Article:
Northern Ireland

Ioan Lacatus refused bail in 'slavery' investigation

Craigavon courthouse
Image caption Craigavon Magistrates Court heard there may be up to 20 more victims of human trafficking at the defendant's home in Portadown, County Armagh

A man arrested when police rescued 20 people "from slavery" in County Armagh last month has been refused bail due to fears he would flee Northern Ireland.

Ioan Lacatus, originally from Romania but with an address at Hanover Street, Portadown, County Armagh, faces human trafficking and forced labour charges.

He is also charged with acting as an unlicensed gang-master.

The alleged victims, all Romanian, were found at two locations during a labour exploitation investigation.

A detective constable told Craigavon Magistrates Court how officers "identified and rescued from slavery" a total of 20 people during last month's operation.

'Passports taken'

The court heard that in addition to these allegedly trafficked victims, there are a further 20 Romanians living at Mr Lacatus' Portadown home -who may be victims as well.

Police objected to the 31-year-old defendant's bail application, citing fears that he would reoffend, flee the jurisdiction and interfere with witnesses.

The court heard claims that the families of the 20 "rescued" Romanians have already been told to order their relatives here to "withdraw their statements".

Mr Lacatus' co-accused, fellow Romanian Samuil Covaci, who is 23 with an address at Charles Street in Portadown, is also in custody on the same alleged crimes, which are said to have been committed on dates between 31 May and 15 August this year.

The detective constable described how the alleged victims had been bussed from Romania to Dublin, where their passports and identity cards were taken off them.

They were then brought to the address at Charles Street, Portadown, before being put to work in a local factory.

'Debt bondage'

The officer said the police evidence would suggest that Mr Lacatus gave the alleged victims a cheque for 500 euros (£390) every month but that when they cashed it, the money was "taken off them by the defendant".

The detective constable described the workers' situation as "being held in debt bondage."

The alleged victims, he told the court, were all working under a recruitment agency but were unaware that their pay was in fact "being transferred into the defendant's bank account".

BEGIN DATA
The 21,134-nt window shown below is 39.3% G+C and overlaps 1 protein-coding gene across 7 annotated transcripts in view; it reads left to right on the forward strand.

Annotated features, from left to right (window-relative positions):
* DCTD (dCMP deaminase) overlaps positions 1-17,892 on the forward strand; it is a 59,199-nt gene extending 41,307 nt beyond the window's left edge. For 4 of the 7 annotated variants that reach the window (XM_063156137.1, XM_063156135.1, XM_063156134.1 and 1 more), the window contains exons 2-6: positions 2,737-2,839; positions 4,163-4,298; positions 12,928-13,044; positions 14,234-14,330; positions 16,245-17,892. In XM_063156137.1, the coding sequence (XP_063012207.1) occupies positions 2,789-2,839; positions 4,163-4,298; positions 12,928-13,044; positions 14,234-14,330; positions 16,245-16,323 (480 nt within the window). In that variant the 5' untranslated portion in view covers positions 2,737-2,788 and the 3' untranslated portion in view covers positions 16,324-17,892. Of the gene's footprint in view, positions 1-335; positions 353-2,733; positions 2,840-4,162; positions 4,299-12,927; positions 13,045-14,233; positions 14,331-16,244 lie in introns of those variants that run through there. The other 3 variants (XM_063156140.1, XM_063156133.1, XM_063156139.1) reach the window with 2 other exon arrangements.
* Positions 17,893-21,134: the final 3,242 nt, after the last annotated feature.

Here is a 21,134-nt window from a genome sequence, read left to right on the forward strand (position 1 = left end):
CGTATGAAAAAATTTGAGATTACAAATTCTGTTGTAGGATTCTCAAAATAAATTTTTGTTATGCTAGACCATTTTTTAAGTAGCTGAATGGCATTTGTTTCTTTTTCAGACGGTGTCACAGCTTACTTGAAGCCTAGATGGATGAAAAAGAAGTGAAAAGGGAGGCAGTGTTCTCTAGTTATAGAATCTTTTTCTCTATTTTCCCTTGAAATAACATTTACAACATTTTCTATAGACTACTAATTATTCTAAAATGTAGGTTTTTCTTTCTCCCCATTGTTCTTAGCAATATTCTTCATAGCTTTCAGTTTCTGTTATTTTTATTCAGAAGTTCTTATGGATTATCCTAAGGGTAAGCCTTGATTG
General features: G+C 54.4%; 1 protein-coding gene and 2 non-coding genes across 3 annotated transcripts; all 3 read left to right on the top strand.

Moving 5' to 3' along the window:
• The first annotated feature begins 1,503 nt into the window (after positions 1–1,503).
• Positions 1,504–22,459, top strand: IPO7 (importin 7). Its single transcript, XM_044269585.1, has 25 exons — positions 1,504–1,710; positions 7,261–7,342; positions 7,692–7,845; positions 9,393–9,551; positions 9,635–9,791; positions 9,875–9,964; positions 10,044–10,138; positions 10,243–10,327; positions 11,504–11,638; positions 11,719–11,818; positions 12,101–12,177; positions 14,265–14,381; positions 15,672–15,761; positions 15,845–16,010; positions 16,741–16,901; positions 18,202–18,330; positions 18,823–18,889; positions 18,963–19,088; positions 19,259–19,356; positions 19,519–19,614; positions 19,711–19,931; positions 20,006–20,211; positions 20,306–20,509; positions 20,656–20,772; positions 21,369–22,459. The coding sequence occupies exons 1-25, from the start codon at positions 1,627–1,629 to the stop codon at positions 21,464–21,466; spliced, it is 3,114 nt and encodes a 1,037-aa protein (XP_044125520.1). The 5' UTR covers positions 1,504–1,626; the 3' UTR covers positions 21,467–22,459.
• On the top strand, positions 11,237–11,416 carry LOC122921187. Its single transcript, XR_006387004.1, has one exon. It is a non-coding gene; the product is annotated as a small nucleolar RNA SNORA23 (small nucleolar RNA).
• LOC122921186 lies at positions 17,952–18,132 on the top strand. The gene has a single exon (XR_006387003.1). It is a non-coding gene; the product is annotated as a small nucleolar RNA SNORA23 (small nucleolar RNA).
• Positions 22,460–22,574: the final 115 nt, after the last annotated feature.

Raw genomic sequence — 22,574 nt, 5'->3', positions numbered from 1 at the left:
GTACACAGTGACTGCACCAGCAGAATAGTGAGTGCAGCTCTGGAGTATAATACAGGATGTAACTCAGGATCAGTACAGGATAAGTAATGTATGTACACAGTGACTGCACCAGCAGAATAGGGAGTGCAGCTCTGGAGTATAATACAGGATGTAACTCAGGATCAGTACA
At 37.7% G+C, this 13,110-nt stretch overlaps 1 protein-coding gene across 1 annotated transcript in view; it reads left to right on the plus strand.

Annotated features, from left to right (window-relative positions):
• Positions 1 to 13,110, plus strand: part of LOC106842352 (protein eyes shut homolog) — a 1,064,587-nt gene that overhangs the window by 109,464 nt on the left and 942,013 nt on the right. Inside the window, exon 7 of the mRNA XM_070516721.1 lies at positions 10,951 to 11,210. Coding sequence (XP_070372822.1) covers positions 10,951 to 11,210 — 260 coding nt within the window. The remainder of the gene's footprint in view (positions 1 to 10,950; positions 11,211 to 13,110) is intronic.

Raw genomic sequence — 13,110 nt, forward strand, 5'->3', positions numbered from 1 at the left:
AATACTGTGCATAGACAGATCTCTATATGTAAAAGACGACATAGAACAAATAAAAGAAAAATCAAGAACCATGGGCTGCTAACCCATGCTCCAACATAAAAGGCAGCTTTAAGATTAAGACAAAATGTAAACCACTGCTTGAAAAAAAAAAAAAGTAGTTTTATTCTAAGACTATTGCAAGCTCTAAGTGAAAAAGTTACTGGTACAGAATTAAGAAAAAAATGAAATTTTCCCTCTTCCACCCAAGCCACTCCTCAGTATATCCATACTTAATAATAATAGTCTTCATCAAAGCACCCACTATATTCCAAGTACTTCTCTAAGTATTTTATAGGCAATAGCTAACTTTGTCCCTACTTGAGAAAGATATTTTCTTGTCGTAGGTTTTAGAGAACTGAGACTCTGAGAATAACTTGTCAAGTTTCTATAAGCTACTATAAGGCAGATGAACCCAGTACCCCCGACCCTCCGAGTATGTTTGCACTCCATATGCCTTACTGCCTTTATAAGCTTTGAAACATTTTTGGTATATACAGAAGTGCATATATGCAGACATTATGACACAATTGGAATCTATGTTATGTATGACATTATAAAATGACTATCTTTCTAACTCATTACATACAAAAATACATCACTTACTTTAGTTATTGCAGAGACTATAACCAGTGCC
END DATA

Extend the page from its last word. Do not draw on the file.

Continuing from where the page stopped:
When police raided Mr Lacatus' home, "there was evidence being burned on the fire," the detective said.

'Claiming benefits'

The court head that since the raid, orders to retrieve the defendant's bank account transactions have been sought by detectives, that would indicate "thousands of pounds" being moved through them each month.

The detective constable said that despite being registered as unemployed, claiming benefits "of over £10,000 per year," his investigation would indicate that Mr Lacatus "works allegedly as a taxi driver, for which he isn't licensed to work".

"The defendant doesn't see anything wrong in what he is doing in any shape or form," said the officer, adding that during police interviews, Mr Lacatus gave answers "like shifting sands depending on what was being put to him".


A defence lawyer suggested that the defendant could meet strict bail conditions, by surrendering his passport, reporting twice to daily to police and being electronically tagged.

The lawyer said his client claimed those who have accused him of the offences had been sacked from the factory and bore him "ill will".

However, the judge said he shared police fears and refused the bail application.

Mr Lacatus is charged with 12 human trafficking offences, 12 forced labour offences and a single charge of acting as an unlicensed gang-master

He is due before the court again, alongside his co-accused, via videolink, on 24 October.

More on this story